The main types of intervals are major (M), minor (m), perfect (P), diminished (d), and augmented (A). Each interval is going to receive a letter and number to classify what it is. Augmented intervals are a major or perfect interval that has been expanded a half-step, and diminished intervals are minor or perfect interval that has been decreased a half-step. Now this can cause confusion, because an A4 and a d5 are the exact same notes. The real difference between the two is the treatment of resolution, which we can talk about at a later time. So here are all the simple intervals:

Wow! That’s a lot of intervals! Aren’t they amazing!? That’s the general idea of simple intervals, but now let’s talk about the different categories of intervals – maybe organize them out a little.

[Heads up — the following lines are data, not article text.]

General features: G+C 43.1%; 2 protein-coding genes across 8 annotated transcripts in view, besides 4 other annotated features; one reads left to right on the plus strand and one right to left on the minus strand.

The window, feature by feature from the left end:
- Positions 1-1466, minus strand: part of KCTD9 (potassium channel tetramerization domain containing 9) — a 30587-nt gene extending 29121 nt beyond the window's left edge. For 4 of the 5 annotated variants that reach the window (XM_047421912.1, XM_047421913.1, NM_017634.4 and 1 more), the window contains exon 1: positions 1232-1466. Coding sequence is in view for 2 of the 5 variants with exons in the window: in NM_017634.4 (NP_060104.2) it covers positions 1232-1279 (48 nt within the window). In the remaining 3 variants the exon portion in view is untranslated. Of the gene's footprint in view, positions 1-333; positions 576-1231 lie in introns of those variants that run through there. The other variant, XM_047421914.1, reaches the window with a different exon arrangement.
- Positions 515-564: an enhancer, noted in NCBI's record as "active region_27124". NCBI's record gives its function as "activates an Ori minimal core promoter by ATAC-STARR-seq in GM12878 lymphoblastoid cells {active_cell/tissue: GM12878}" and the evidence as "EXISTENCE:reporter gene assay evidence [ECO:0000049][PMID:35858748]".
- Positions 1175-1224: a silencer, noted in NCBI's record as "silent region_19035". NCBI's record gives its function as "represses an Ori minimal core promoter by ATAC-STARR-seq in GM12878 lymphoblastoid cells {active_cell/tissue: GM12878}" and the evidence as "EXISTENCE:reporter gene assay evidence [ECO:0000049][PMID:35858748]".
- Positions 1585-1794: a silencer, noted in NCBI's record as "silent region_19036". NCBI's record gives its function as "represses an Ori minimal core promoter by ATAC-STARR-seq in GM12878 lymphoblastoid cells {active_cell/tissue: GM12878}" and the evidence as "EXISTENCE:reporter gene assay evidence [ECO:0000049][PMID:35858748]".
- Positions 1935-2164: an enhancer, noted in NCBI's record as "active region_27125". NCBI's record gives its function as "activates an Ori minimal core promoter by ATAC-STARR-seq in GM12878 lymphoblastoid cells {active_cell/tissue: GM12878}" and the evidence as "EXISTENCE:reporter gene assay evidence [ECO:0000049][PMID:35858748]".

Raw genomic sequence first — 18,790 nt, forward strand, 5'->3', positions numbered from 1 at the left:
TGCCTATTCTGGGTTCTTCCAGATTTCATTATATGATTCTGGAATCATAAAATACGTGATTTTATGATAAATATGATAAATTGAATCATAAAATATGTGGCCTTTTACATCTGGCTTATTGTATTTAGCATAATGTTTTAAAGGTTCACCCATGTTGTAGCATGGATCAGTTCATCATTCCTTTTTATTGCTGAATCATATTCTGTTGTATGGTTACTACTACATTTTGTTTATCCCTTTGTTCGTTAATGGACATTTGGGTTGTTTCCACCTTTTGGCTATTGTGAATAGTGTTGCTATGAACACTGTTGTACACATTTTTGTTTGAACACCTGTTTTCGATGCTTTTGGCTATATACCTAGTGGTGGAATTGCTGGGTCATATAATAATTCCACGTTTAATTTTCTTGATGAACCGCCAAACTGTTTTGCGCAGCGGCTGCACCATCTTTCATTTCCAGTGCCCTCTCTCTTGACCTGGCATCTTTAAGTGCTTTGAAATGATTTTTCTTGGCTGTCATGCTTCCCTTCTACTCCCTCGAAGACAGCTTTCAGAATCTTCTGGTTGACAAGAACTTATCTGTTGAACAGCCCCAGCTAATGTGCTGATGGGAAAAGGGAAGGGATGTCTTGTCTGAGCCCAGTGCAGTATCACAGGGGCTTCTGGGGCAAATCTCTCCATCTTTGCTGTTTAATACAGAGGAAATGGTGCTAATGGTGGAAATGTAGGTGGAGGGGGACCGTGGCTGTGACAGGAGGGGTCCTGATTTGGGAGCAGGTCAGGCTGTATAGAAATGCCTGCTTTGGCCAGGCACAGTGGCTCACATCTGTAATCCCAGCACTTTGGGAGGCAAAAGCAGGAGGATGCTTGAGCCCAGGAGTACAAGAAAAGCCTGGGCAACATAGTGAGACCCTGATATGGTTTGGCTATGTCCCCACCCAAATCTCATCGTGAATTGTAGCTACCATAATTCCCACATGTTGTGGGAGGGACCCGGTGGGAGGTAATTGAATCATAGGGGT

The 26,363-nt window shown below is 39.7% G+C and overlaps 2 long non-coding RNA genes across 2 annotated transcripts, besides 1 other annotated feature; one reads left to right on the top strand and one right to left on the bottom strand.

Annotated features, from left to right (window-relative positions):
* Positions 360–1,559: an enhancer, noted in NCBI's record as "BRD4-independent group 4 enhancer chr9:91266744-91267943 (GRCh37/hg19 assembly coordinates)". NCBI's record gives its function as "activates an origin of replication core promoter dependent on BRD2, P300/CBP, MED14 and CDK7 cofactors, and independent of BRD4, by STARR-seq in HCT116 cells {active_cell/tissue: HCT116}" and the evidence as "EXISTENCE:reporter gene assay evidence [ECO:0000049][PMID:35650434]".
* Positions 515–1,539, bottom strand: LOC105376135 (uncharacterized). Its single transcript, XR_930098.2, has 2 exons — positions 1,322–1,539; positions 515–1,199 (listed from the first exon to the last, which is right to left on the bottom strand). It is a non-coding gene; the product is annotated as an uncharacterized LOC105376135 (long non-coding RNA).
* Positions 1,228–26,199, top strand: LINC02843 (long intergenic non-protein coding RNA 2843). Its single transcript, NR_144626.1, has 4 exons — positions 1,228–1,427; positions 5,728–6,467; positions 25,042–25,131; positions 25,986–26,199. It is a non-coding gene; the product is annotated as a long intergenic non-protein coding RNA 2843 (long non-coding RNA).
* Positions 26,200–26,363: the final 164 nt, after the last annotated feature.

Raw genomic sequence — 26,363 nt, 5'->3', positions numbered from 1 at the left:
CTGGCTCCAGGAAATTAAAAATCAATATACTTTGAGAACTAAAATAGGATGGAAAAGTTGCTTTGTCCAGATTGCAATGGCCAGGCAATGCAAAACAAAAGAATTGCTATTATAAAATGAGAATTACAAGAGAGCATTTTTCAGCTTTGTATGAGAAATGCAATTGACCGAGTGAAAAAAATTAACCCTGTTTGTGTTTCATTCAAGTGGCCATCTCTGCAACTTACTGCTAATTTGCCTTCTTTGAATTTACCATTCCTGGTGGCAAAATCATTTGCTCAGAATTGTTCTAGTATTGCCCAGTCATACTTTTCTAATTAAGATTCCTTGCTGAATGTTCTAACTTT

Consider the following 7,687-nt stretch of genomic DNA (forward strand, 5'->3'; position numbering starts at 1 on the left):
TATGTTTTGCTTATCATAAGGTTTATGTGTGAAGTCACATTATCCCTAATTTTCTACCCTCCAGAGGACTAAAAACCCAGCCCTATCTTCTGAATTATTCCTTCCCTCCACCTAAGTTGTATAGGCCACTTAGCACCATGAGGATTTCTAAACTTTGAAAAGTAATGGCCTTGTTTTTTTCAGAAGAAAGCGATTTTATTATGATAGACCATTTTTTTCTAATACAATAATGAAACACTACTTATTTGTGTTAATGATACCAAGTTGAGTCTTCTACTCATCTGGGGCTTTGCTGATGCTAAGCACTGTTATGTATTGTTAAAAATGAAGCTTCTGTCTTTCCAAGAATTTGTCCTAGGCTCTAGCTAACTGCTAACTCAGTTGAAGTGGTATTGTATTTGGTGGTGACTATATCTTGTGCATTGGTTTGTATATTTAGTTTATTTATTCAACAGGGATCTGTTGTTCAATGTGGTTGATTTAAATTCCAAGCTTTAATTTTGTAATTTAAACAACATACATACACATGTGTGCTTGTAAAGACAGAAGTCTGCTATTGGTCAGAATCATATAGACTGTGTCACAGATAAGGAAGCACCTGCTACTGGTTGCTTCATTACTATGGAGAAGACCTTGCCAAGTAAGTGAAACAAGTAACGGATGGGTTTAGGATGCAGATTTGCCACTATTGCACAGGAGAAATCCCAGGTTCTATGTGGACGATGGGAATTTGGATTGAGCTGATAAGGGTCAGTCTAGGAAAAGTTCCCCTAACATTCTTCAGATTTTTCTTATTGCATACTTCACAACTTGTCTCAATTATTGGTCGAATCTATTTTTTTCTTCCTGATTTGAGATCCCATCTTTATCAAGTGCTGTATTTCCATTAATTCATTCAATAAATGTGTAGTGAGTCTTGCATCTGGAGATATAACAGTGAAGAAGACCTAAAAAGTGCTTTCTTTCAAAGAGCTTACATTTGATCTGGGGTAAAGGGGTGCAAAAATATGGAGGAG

Let’s just clear up that there are melodic intervals, which is when two notes are played in succession, and harmonic intervals, when two notes are played simultaneously. Also, there are consonant and dissonant intervals. The sounds of these types of intervals are what classify them. Dissonant intervals have a lot of tension in their sound. You, the listener, usually like to hear this tension resolve, which is where consonant intervals come into play. The consonant intervals are: P1 (unison), P4, P5, P8, M3, m3, M6, m6. The dissonant intervals are: m2, M2, A4 (or d5), m7, M7.